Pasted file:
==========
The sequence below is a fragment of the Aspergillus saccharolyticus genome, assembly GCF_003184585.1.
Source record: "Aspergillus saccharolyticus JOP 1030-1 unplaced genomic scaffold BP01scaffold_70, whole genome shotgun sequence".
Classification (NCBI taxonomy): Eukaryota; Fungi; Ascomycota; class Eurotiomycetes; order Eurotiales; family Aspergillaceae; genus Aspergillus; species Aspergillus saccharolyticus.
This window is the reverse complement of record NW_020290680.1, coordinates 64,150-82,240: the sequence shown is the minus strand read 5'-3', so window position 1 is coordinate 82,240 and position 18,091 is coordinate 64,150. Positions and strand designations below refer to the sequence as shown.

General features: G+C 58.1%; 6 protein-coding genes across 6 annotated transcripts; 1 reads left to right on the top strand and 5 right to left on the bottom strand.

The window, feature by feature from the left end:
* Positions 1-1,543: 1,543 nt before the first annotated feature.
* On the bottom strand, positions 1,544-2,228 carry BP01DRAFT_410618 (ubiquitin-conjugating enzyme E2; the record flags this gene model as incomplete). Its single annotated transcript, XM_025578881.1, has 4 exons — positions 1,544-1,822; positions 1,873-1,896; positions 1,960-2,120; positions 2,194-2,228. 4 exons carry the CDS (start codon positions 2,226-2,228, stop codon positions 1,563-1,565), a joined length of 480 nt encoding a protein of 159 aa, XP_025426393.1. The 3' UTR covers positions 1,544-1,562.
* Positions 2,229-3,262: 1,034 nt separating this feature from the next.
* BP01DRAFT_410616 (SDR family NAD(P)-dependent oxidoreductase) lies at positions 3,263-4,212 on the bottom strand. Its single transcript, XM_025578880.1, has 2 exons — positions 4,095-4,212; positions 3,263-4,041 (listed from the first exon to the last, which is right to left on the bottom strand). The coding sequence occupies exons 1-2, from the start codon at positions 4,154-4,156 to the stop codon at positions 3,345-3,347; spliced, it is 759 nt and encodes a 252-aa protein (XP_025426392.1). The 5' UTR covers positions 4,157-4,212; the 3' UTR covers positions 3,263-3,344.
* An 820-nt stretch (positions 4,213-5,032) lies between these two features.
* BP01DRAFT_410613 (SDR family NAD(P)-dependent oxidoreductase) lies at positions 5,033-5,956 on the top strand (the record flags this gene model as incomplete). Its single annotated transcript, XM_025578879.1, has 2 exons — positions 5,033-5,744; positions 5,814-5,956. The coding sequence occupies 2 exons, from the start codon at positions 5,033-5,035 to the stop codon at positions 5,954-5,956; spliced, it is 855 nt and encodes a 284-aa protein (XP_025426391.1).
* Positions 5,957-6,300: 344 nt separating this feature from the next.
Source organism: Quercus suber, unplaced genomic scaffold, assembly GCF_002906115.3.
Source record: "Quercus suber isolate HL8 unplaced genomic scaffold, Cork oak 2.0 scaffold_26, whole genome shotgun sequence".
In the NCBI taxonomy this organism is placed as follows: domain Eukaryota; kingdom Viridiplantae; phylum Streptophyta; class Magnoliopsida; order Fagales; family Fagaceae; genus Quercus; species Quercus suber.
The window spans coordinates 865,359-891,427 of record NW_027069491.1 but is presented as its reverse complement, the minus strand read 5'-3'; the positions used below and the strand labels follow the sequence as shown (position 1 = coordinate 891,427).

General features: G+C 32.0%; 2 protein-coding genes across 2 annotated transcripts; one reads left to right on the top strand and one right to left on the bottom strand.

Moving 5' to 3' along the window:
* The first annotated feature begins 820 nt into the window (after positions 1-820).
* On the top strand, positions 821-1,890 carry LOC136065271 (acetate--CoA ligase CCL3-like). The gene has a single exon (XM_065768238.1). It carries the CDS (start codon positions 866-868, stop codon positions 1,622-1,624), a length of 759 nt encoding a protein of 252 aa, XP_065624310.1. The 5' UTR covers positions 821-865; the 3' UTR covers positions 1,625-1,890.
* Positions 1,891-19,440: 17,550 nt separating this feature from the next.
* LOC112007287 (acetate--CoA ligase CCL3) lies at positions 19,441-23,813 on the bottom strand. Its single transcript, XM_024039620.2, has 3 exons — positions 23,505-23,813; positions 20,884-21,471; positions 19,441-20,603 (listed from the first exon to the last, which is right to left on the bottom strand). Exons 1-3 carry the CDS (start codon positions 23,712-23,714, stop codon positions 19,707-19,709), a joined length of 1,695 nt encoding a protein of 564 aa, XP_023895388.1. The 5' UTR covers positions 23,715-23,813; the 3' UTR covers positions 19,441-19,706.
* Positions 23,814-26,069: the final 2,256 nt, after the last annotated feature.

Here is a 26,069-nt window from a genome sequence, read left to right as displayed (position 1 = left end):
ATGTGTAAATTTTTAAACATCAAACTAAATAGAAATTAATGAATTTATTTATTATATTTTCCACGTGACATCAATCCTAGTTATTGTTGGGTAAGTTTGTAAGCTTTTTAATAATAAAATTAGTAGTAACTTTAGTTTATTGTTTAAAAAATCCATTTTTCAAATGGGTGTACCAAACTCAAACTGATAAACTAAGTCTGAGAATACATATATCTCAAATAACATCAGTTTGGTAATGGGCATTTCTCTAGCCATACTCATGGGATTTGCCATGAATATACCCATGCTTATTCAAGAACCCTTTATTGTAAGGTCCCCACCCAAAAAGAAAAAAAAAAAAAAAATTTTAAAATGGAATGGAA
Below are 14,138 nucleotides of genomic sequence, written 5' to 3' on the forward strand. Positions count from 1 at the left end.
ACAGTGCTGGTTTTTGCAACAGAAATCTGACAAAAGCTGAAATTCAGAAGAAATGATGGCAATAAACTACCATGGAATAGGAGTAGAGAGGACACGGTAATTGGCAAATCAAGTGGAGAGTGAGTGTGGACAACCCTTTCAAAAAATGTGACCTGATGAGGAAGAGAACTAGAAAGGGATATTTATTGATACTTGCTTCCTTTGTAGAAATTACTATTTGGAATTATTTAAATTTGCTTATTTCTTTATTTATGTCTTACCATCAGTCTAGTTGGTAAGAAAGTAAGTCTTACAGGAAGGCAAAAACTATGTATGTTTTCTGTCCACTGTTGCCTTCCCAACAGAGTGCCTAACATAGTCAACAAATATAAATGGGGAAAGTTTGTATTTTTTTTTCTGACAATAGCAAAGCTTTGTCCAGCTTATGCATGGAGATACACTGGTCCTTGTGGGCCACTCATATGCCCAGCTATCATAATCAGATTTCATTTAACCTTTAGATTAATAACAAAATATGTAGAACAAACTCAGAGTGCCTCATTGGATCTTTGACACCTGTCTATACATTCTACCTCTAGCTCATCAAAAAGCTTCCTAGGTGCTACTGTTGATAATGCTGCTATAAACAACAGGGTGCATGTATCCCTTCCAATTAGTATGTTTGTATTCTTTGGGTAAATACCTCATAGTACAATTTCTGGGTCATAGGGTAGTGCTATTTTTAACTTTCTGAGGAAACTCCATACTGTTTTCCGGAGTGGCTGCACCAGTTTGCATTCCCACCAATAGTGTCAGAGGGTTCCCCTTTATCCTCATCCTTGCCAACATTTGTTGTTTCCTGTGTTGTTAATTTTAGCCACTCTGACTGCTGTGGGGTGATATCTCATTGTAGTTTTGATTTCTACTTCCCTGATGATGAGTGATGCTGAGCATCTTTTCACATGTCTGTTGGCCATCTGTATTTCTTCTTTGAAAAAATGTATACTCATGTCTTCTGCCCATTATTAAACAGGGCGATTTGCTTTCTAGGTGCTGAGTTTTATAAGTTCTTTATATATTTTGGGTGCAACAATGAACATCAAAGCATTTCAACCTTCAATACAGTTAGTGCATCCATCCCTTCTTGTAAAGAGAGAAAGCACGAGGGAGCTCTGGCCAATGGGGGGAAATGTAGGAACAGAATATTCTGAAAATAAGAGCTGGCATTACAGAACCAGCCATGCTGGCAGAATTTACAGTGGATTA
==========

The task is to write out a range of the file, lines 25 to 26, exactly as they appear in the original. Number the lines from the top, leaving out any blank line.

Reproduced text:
Here is a 26,069-nt window from a genome sequence, read left to right as displayed (position 1 = left end):
ATGTGTAAATTTTTAAACATCAAACTAAATAGAAATTAATGAATTTATTTATTATATTTTCCACGTGACATCAATCCTAGTTATTGTTGGGTAAGTTTGTAAGCTTTTTAATAATAAAATTAGTAGTAACTTTAGTTTATTGTTTAAAAAATCCATTTTTCAAATGGGTGTACCAAACTCAAACTGATAAACTAAGTCTGAGAATACATATATCTCAAATAACATCAGTTTGGTAATGGGCATTTCTCTAGCCATACTCATGGGATTTGCCATGAATATACCCATGCTTATTCAAGAACCCTTTATTGTAAGGTCCCCACCCAAAAAGAAAAAAAAAAAAAAAATTTTAAAATGGAATGGAA